For a counterpoint to @Liam781, the gills absorb liquid wonderfully if you want to roast the caps with some liquid flavoring on top.
Being in your situation for the past few years and for the rest of my life, and having guided my wife through what you're going through, may I recommend home-made ice cream? I mean, really recommend it, like, I'm pushing a freezer filled with 2 quart containers of every flavor possible.
I'd also add zucchini as versatile. Shredded and wrung zucchini baked into flatbread or tortilla makes a great wrap to alleviate sandwich craving.
And I'd add that I think you're blessed. Many doctors will simply put a woman with gestational diabetes on medication without mentioning diet, or prioritizing medication over diet.
I assume that if I want to avoid the lactose in milk, I can mix 1 tbsp cream with 1 tbsp water? And if I want to avoid dairy I can use 1 tbsp olive oil with 1 tbsp water (or 2 tbsp olive oil for the 2 tbsp cream variation that you didn't like)?
Your mushrooms grow in dirt. Often chickens have crapped all over them. That's the least of it. Do yourself a favor and clean them.
When roasting portabellas whole and alone, I leave the black gill on and just blow and brush to get dirt off, rinsing usually cause some damage.
Interesting. I only bake Challah in breads, so I'm looking forward to when you get to braided bread.
I'm trying to imagine it with diagrams of fatty acid structure for each type and illustration of where the points of attack are. Maybe color the 2 hydrogens that switch places between cis and trans to have them stand out. But I'm trying to reason out the design backwards, probably best to ask someone who doesn't understand it and try to make it clear enough that they do. Meaning, I have a feeling I only understood it because I knew the chemistry already.
To add counterpoint to @Vegan, there is convincing evidence and chemical difference (not sure of chemical basis). Trans fat is associated with more than just heart disease, saturated fat was associated with heart disease only. Chemical difference is the trans formation is much lower energy than cis, perhaps easier oxidation. Now that both views are up, we can get back to cooking.
Are you sure this article hits the sweet spot where non-science-educated people can read it? It's definitely simplified from what a chemist would write, but, by Bob (thank you Douglas Adams), it may not be enough.
@Stacey1216 @dorek yes it's wasteful, I do it for convenience, please no one copy me. Was only asking to find out if the soaking in water makes a difference, but Kenji wrote that they soaked it overnight. Don't know why, but I make 15-20 hardboiled eggs every week, and not one sticks to the shell. Scientific method is necessary when things are broken, not when they work already. In other words, if my egg shells never stick, then null hypothesis (that shells will stick to eggs under these conditions) is p=0, which every researcher would kill for. Before I left them soaking in water they would stick, which is why I asked. Reproducibility would not be an issue as I reproduce it every week...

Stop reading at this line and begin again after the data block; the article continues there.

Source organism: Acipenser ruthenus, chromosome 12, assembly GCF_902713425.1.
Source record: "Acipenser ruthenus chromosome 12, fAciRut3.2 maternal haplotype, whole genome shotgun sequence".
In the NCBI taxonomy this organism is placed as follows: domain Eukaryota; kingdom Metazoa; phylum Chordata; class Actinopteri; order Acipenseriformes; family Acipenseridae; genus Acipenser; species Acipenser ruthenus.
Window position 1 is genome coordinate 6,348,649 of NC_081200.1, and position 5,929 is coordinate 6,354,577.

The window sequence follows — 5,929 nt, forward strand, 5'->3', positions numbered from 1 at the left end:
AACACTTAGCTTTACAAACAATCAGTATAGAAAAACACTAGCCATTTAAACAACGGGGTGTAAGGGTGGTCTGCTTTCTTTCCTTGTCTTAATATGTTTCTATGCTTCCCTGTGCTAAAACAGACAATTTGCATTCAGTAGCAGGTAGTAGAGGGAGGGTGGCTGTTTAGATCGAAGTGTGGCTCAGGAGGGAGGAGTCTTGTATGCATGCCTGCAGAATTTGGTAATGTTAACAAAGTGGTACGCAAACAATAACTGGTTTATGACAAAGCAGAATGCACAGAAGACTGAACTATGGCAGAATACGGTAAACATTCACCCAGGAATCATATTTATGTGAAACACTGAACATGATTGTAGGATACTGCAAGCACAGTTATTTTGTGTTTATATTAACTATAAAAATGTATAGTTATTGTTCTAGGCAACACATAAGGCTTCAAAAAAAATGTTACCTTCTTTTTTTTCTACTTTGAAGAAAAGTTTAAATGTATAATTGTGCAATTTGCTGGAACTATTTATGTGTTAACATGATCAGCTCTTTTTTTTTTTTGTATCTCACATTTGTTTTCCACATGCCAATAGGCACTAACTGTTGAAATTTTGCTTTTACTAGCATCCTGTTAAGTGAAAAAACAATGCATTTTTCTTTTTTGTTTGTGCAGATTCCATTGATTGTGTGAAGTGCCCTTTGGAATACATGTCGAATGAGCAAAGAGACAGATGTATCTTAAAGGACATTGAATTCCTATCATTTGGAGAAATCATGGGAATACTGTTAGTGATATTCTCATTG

I'm not just asking about the cooling, might leaving the boiled eggs soaking in water for a very long time have an effect as well?
My food master and teacher, you've fallen off the deep end. I have not had a single egg stick to shell since I started doing this: Cold start, eggs barely covered with water. bring to boil. maybe lower flame slightly, boil for 7 minutes. Immediately transfer to sink, under running cold water dump out hot water and rinse off sides of pot to cool, then leave pot with eggs under running water for a long time (30-45 minutes). Store the eggs in the water in a container.
Maybe it's just the leaving the eggs in water? Did you do that experiment?
My Serious Eats kosher experience is one of adapting Serious Eats recipes for kosher eating. Thank heavens for the Food Lab! It's allowed me to figure out which ingredients can be swapped out for what.
Toss up between simmering chicken broth, challah and slow roast brisket. Probably the simmer.
Why isn't this post tagged with "Food Lab"? It didn't show up in the sites feed, and if not for Jason Kottke, I would never have known about it. I shudder to consider life with a Food Lab post missed.
Other tips: I keep a separate sponge for oily pans. That one turns black and looks disgusting and is replaced once in a blue moon, while the sponge for everything else lasts much longer than it would have.
Splatter guards for frying. Standing guards only. 2 or 3 of them to tent if necessary. No more chicken legs splatter burns.
One thing I didn't notice mentioned here or in the knife-sharpening article is to hold the blade of the knife almost parallel to the sharpening stone, barely touching the edge of the blade to the stone, just working it back and forth lightly on each side and letting the grit do the job. Also to pass the entire blade in one pass, not trying to sharpen parts of the blade at a time, and only sharpening in one direction, not bringing it up and down. I was taught how to sharpen by a kosher slaughterer. They sharpen their knives constantly and have to pass inspection as the blade has to be perfectly smooth/unblemished and absolutely sharp, to the point that the animal feels nothing when being cut. They never use grindstones, only blocks of stone, and usually 3 levels of grit.
I'm going to try the lemon juice first and then the vinegar, thanks!
Great book idea.
Beets grilled in oven unpeeled with no tinfoil, on the grate, at 425 for 1.5-2 hours until carmelized and soft. Eaten either plain or as beet salad with diced onions and coated lightly with lemon juice and olive oil.
Brussel sprouts coated in 1 tsp of olive oil per 15, grilled for 50+ minutes, dipped in mustard.
Mixing carrots and potatos to reproduce sweet potato flavor with much less starch.
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